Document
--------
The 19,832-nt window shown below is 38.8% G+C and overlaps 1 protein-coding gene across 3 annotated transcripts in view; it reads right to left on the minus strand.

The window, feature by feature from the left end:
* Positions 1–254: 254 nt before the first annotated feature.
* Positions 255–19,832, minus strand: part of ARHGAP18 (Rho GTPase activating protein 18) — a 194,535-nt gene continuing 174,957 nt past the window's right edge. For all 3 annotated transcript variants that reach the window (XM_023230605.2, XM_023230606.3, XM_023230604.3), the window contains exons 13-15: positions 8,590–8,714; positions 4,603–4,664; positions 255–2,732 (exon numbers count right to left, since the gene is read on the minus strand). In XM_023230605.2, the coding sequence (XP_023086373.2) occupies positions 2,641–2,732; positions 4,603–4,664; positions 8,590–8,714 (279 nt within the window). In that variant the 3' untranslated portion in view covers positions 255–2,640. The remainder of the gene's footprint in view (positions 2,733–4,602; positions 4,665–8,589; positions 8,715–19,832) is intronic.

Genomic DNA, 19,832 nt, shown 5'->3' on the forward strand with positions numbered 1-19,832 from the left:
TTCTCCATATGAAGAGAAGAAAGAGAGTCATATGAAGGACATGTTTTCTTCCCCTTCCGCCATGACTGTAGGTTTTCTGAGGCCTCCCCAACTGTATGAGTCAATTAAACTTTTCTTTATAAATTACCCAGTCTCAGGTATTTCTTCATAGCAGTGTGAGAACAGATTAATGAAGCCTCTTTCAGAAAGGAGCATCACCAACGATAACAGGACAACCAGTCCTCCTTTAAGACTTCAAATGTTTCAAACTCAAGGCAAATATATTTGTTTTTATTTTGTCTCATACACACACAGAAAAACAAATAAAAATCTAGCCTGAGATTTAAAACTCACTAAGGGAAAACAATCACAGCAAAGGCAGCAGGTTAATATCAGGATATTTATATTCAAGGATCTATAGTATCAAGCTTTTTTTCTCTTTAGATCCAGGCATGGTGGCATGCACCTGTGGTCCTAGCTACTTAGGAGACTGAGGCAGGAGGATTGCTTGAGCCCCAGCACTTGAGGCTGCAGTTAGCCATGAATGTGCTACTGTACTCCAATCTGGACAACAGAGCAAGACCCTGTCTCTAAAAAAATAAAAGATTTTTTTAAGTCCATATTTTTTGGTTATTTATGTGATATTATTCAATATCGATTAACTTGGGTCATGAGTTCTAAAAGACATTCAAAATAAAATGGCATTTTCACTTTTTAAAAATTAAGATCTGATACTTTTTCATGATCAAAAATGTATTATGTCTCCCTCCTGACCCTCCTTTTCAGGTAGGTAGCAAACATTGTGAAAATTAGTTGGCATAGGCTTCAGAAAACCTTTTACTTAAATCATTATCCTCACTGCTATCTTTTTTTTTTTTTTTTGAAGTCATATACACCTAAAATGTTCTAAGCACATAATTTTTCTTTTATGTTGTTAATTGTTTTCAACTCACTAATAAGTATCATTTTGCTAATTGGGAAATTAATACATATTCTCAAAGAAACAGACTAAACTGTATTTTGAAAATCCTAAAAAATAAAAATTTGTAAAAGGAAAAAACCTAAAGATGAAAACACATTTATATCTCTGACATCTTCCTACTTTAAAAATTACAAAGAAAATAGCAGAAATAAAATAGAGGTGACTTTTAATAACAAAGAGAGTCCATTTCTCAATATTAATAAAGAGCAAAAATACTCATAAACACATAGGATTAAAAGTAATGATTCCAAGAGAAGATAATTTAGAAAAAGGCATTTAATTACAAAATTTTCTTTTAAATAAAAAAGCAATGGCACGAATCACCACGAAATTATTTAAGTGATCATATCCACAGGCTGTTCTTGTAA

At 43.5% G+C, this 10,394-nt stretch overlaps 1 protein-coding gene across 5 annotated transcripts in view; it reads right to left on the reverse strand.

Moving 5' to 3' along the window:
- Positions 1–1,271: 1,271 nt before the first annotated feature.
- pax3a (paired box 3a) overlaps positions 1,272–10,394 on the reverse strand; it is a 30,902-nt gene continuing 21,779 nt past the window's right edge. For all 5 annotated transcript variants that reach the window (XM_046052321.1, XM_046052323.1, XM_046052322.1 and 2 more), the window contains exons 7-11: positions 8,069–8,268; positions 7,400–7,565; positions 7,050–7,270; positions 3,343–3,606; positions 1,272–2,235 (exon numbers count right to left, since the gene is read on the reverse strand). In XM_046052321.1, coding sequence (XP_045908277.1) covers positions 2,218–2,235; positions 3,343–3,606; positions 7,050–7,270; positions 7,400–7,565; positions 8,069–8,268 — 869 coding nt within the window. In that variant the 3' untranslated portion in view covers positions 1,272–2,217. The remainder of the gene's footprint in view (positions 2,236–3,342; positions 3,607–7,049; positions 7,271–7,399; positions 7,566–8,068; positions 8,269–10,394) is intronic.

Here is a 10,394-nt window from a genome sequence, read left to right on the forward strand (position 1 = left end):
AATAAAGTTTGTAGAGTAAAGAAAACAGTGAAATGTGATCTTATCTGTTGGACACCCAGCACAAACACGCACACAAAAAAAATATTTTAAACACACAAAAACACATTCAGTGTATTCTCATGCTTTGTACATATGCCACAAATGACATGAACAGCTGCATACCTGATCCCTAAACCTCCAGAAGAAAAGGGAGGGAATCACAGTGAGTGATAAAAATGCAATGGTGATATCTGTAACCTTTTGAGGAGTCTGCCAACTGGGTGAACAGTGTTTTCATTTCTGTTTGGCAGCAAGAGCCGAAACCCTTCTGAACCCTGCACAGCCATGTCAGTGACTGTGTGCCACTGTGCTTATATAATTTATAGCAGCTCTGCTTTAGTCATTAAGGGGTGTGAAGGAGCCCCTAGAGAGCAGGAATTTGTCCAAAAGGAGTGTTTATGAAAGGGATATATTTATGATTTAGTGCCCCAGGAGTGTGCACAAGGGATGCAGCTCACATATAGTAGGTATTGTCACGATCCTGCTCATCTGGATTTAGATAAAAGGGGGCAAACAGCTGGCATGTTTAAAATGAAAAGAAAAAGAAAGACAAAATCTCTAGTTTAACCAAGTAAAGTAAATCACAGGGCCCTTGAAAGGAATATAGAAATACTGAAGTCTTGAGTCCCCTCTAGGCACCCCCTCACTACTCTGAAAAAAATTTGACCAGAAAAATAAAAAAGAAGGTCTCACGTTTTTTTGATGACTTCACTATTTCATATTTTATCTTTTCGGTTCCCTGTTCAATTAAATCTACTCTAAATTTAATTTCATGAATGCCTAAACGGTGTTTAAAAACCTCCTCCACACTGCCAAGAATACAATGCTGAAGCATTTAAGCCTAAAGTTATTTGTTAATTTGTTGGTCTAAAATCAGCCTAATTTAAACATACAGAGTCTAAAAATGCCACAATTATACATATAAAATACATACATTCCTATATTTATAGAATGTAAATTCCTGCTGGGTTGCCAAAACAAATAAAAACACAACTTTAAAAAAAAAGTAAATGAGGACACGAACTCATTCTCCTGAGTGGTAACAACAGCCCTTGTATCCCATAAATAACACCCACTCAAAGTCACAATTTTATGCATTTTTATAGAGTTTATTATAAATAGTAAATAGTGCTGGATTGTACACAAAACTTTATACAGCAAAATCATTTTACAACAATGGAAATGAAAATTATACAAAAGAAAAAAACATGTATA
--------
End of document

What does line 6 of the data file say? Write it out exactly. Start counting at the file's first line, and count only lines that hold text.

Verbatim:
TTCTCCATATGAAGAGAAGAAAGAGAGTCATATGAAGGACATGTTTTCTTCCCCTTCCGCCATGACTGTAGGTTTTCTGAGGCCTCCCCAACTGTATGAGTCAATTAAACTTTTCTTTATAAATTACCCAGTCTCAGGTATTTCTTCATAGCAGTGTGAGAACAGATTAATGAAGCCTCTTTCAGAAAGGAGCATCACCAACGATAACAGGACAACCAGTCCTCCTTTAAGACTTCAAATGTTTCAAACTCAAGGCAAATATATTTGTTTTTATTTTGTCTCATACACACACAGAAAAACAAATAAAAATCTAGCCTGAGATTTAAAACTCACTAAGGGAAAACAATCACAGCAAAGGCAGCAGGTTAATATCAGGATATTTATATTCAAGGATCTATAGTATCAAGCTTTTTTTCTCTTTAGATCCAGGCATGGTGGCATGCACCTGTGGTCCTAGCTACTTAGGAGACTGAGGCAGGAGGATTGCTTGAGCCCCAGCACTTGAGGCTGCAGTTAGCCATGAATGTGCTACTGTACTCCAATCTGGACAACAGAGCAAGACCCTGTCTCTAAAAAAATAAAAGATTTTTTTAAGTCCATATTTTTTGGTTATTTATGTGATATTATTCAATATCGATTAACTTGGGTCATGAGTTCTAAAAGACATTCAAAATAAAATGGCATTTTCACTTTTTAAAAATTAAGATCTGATACTTTTTCATGATCAAAAATGTATTATGTCTCCCTCCTGACCCTCCTTTTCAGGTAGGTAGCAAACATTGTGAAAATTAGTTGGCATAGGCTTCAGAAAACCTTTTACTTAAATCATTATCCTCACTGCTATCTTTTTTTTTTTTTTTTGAAGTCATATACACCTAAAATGTTCTAAGCACATAATTTTTCTTTTATGTTGTTAATTGTTTTCAACTCACTAATAAGTATCATTTTGCTAATTGGGAAATTAATACATATTCTCAAAGAAACAGACTAAACTGTATTTTGAAAATCCTAAAAAATAAAAATTTGTAAAAGGAAAAAACCTAAAGATGAAAACACATTTATATCTCTGACATCTTCCTACTTTAAAAATTACAAAGAAAATAGCAGAAATAAAATAGAGGTGACTTTTAATAACAAAGAGAGTCCATTTCTCAATATTAATAAAGAGCAAAAATACTCATAAACACATAGGATTAAAAGTAATGATTCCAAGAGAAGATAATTTAGAAAAAGGCATTTAATTACAAAATTTTCTTTTAAATAAAAAAGCAATGGCACGAATCACCACGAAATTATTTAAGTGATCATATCCACAGGCTGTTCTTGTAA